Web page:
Superstition tells us that bad things come in threes, but so do some good things, like when the Criterion Channel wants to highlight the essential works necessary to get to know a filmmaker by posting a collection of three films.
TIFF 2017 Loveless review.
Rightfully Oscar nominated for Best Foreign Film, Leviathan is a well acted, beautifully shot film that highlights the best of mother nature and the worst of human nature.
Led by Best Picture, Director, and Supporting Actress winner Boyhood, the Toronto Film Critics Association has announced their award winners for the best of film in 2014.
Our Film and Performing Arts Editor runs down the list of his top 25 films of 2014.
All the latest news, reviews and interviews from TIFF 2014, right here.
Leviathan Masters Leviathan is a well acted, beautifully shot film that highlights the best of mother nature and the worst of human nature. Kolya (Alexey Serebryakov), a proud patriarch with a gorgeous Russian seaside property, is rendered helpless when a corrupt city official decides he would like the land for himself. Kolya enlists the help […]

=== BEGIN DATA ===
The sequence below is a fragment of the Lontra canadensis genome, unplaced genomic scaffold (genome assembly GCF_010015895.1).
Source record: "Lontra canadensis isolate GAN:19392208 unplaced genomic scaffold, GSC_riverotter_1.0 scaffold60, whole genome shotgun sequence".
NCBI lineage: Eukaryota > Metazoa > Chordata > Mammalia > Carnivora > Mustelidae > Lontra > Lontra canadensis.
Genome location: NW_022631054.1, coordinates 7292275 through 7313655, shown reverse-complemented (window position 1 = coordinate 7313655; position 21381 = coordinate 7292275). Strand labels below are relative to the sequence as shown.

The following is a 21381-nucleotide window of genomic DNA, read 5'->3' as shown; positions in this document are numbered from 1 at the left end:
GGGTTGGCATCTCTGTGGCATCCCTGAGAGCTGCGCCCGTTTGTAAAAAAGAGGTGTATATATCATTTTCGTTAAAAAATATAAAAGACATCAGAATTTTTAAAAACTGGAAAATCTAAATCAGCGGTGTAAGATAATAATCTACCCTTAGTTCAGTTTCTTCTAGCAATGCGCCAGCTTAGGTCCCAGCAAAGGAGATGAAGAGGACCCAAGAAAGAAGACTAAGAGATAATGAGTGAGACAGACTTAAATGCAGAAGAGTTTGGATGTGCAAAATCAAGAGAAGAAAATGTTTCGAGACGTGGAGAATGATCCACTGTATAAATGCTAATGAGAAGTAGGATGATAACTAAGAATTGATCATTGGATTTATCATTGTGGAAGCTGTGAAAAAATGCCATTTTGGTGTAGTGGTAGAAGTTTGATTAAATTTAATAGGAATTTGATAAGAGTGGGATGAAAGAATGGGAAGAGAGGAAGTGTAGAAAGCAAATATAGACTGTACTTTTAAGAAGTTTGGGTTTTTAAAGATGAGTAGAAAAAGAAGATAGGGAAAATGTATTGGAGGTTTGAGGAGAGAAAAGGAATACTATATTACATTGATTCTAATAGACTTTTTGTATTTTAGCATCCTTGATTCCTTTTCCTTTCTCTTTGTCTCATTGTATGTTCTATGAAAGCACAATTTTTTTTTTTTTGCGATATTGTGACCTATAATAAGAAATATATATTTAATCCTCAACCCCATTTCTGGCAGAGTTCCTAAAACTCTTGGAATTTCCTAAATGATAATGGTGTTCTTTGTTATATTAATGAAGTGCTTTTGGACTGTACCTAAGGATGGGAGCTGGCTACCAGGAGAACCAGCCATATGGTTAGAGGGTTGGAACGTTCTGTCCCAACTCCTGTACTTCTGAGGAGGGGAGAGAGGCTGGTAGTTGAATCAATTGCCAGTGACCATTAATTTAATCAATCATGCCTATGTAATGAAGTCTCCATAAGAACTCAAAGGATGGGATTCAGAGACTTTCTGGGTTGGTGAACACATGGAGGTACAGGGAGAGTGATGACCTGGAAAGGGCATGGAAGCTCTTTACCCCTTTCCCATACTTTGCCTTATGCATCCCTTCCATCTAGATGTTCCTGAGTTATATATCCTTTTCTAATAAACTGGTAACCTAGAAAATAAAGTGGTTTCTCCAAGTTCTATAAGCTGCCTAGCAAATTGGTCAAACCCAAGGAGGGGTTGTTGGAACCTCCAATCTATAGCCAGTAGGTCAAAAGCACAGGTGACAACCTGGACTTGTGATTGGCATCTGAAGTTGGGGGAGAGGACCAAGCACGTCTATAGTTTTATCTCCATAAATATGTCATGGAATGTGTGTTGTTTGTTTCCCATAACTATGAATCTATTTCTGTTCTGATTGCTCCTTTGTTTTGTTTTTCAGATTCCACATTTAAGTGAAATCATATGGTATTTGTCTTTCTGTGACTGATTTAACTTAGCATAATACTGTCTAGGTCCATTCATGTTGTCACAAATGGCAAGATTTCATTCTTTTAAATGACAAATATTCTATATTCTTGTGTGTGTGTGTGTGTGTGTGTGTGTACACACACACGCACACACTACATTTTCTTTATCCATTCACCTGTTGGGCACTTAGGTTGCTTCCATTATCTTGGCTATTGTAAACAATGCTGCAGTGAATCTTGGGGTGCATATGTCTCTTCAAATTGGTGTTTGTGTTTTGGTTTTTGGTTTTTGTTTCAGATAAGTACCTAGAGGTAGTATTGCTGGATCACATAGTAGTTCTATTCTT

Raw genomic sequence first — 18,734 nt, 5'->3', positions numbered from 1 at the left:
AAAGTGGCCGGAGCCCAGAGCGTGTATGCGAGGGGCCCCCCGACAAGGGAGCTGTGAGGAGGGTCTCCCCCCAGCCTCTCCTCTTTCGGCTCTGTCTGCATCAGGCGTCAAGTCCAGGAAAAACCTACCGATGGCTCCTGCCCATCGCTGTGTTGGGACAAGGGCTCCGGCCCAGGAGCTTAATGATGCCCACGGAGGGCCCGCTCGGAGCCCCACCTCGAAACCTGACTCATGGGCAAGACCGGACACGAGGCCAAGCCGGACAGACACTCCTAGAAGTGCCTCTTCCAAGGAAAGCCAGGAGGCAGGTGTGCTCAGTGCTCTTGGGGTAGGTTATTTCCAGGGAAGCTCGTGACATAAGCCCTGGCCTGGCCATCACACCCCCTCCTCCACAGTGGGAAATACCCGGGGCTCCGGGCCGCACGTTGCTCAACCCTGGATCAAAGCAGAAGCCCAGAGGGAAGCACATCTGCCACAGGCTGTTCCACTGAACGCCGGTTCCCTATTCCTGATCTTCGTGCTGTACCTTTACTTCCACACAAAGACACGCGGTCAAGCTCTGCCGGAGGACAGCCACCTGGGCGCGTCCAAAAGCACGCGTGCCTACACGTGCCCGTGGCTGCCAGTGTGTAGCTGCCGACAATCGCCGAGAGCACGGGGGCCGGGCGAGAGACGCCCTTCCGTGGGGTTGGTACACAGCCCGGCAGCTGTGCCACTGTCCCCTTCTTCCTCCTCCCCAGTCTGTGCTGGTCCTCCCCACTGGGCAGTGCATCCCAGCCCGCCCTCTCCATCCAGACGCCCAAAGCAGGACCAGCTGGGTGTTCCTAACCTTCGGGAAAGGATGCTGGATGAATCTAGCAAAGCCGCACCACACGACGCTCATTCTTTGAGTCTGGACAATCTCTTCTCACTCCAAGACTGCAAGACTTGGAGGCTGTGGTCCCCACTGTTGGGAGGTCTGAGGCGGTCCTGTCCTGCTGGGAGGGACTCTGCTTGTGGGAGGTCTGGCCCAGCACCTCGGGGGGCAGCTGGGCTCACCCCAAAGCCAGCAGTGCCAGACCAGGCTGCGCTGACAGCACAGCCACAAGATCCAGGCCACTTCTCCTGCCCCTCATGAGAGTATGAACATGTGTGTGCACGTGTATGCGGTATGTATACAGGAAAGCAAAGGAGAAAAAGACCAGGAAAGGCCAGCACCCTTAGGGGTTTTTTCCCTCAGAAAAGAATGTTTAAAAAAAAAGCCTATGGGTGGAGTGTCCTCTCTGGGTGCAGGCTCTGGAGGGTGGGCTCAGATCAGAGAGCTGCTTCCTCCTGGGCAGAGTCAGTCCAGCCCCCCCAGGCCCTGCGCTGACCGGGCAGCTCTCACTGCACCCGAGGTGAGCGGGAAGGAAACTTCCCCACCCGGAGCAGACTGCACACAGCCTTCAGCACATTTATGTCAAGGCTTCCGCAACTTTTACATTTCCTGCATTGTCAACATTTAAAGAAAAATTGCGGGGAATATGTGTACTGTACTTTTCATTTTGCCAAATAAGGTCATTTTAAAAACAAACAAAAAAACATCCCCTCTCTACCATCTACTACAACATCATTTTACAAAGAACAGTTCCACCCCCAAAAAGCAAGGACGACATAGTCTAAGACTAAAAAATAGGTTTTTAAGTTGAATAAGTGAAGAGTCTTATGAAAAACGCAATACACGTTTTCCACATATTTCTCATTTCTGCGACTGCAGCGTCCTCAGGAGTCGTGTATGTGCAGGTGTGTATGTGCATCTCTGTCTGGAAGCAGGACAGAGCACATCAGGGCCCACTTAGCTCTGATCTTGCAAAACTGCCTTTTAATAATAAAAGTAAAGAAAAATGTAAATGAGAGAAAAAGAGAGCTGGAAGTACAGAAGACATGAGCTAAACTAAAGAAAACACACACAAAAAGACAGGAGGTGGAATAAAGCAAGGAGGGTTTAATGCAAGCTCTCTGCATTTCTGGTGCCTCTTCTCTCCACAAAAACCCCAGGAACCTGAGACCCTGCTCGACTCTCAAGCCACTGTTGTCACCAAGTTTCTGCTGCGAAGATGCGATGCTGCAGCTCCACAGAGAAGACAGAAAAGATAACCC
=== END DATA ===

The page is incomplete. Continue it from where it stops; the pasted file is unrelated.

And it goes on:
David Webb Peoples had a hand in writing three of the greatest films of the latter half of the 20th Century: Ridley Scott's Blade Runner, Terry Gilliam's 12 Monkeys, and Clint Eastwood's Unforgiven. We talk with the writer (and his wife and sometimes collaborator Janet) as he prepares to visit the Toronto Screenwriting Conference this weekend.
Manakamana Wavelengths Directors: Stephanie Spray and Pacho Velez The latest from the Sensory Ethnography Laboratory at Harvard is less sensory and less ethnographic than its recent Leviathan. Rather, this collection of static long takes that ride cable to and from the Nepalese, mountaintop Hindu temple that gives the film its name plays out as a […]
Leviathan is an experimental documentary that experiments more than it documents. Shot aboard a commercial fishing boat in the North Atlantic, the only thing you’ll learn about commercial fishing is that it’s a wet and ugly endeavour. Filmmaker/ Harvard anthropology professor Lucien Castaing-Taylor and co-director Véréna Paravel are contributing to a tradition of ethnographic filmmaking that concerns itself more with observation and ways of seeing than it does with telling a story.